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Sunday, June 26, 2005

Bridging Heaven and Earth, God and Man

This is probably not original but the notion came up so here goes. To some Catholics, the sign of the cross, aside from invoking the persons of the trinity, and aside from signifying our commitment to love God (forehead: mind, chest: heart, shoulders: strength), also signifies how Christ became the bridge by which we become divine. The vertical line from forehead to chest signifies God coming down to Man by the Incarnation: when God became man. The horizontal line across the shoulders is the Holy Spirit which assists us in the saving action by which man becomes divine. I just got to thinking of this tonight as something else. The horizontal line divides us from God, the gap that was made by original sin. I know that there are many people who find it hard to accept that Jesus Christ could be fully God as much as the Father and Holy Spirit are God. I want to present an argument from necessity. One cannot really accept that Christ saves people and makes them sons and daughters of God unless one also accepts that Jesus Christ is fully God as well as fully Man. How come? Think of that vertical line of the cross as a link between the unreachable Heaven far above the earth. If Jesus was not fully man, then he cannot save us since he is a line that reaches down from Heaven but does not reach all the way down to the earth. Likewise, if Jesus was not fully God, too, then he would not reach all the way up to Heaven to connect us to God. He must be a line that goes from end (God) to end (Man) if he is to save us. Cut off a portion of the bridge, on whichever end, and it ceases to bridge the gap.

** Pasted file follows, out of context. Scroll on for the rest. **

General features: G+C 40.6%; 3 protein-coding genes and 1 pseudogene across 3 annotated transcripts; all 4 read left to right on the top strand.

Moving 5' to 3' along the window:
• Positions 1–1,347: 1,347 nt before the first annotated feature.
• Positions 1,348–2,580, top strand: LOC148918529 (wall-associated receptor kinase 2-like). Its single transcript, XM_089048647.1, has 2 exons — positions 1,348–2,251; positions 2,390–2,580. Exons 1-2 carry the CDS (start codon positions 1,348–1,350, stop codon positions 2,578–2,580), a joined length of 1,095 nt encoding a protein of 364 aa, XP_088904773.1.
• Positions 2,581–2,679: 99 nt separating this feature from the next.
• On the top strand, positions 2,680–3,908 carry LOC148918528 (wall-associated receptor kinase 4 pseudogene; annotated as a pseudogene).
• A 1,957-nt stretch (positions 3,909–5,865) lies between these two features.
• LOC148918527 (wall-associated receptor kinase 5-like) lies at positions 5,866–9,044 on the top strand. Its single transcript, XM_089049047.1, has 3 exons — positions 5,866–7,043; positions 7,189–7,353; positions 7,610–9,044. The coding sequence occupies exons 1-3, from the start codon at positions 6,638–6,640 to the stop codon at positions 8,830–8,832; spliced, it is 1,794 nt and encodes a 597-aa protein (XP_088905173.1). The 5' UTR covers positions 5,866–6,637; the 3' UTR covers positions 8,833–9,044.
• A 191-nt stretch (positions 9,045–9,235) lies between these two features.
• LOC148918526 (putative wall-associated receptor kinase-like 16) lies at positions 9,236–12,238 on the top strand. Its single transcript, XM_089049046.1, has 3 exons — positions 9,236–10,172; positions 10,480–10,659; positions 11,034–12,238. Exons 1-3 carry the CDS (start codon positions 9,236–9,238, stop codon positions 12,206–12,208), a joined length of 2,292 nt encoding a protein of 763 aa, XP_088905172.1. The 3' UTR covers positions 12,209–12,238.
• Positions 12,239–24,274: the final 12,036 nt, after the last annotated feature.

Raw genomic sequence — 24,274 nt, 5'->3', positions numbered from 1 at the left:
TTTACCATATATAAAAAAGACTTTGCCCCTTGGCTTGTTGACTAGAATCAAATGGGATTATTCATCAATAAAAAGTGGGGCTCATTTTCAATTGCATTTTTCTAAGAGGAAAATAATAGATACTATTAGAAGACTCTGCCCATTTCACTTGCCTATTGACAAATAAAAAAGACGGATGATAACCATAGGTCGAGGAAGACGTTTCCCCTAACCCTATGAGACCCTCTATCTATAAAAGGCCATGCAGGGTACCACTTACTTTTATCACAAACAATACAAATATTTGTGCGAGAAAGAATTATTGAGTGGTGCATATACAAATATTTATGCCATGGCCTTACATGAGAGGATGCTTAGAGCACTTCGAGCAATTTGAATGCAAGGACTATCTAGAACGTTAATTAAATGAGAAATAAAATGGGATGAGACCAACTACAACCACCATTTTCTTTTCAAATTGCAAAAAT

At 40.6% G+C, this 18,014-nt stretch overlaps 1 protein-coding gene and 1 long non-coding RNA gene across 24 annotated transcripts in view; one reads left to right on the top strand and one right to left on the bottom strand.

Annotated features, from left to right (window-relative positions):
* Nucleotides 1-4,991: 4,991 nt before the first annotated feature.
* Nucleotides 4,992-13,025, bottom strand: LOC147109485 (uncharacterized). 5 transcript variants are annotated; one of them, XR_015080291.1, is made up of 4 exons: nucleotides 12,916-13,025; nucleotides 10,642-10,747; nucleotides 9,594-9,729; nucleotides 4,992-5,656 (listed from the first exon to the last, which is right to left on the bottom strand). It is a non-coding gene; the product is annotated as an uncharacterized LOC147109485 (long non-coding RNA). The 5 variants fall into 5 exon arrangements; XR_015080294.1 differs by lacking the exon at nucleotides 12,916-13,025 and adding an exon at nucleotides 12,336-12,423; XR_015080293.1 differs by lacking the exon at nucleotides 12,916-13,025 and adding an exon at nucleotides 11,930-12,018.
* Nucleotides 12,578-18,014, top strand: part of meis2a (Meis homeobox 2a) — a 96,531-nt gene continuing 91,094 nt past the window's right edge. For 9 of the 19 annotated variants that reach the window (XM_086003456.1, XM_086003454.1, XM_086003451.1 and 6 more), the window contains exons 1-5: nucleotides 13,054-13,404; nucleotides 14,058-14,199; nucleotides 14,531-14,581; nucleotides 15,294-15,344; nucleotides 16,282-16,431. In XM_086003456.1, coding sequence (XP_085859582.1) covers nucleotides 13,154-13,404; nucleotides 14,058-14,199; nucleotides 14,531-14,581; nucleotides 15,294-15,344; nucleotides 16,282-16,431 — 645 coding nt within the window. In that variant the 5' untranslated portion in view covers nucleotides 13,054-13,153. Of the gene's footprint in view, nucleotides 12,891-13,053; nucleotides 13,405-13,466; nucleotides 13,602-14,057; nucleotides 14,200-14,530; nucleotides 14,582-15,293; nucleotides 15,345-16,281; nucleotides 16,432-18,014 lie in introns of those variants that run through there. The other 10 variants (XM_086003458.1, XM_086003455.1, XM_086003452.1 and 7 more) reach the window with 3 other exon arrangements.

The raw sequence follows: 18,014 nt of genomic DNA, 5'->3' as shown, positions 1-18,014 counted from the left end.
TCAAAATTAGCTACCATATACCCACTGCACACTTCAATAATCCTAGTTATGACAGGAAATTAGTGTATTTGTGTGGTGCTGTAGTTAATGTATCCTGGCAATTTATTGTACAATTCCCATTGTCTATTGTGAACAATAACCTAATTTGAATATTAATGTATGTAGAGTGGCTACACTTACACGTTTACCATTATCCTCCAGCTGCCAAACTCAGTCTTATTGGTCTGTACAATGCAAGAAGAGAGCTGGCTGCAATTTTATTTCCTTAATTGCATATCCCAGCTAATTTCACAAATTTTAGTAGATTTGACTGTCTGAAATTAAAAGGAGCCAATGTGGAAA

MrsDarwin said...

Thanks for the lovely explanation of the sign of the cross. My daughters are just learning how to make the sign of the cross, and it always thrills me to see them trying so carefully to do it just right.

Great blog!

Jeff Tan said...

Thanks! I'm glad it helped. My own experience teaching my kids (my sons are 5, 3 and 2), isn't as smooth as I would like it. My wife's Evangelical, and while she attends Mass with us every Sunday, the farthest she'll go is to say "in the name of the Father.." along with us. Since she won't actually do the sign herself, my kids don't actually make the sign of the cross with me. Still, they do so half the time. In the long run, going to Mass every week and attending a Catholic school will probably rub off. If only it were easier to explain to them why mommy doesn't make the sign with us. The oldest has asked once or twice, and I think I just dodged the question. It is probably time for me to confront that particular question.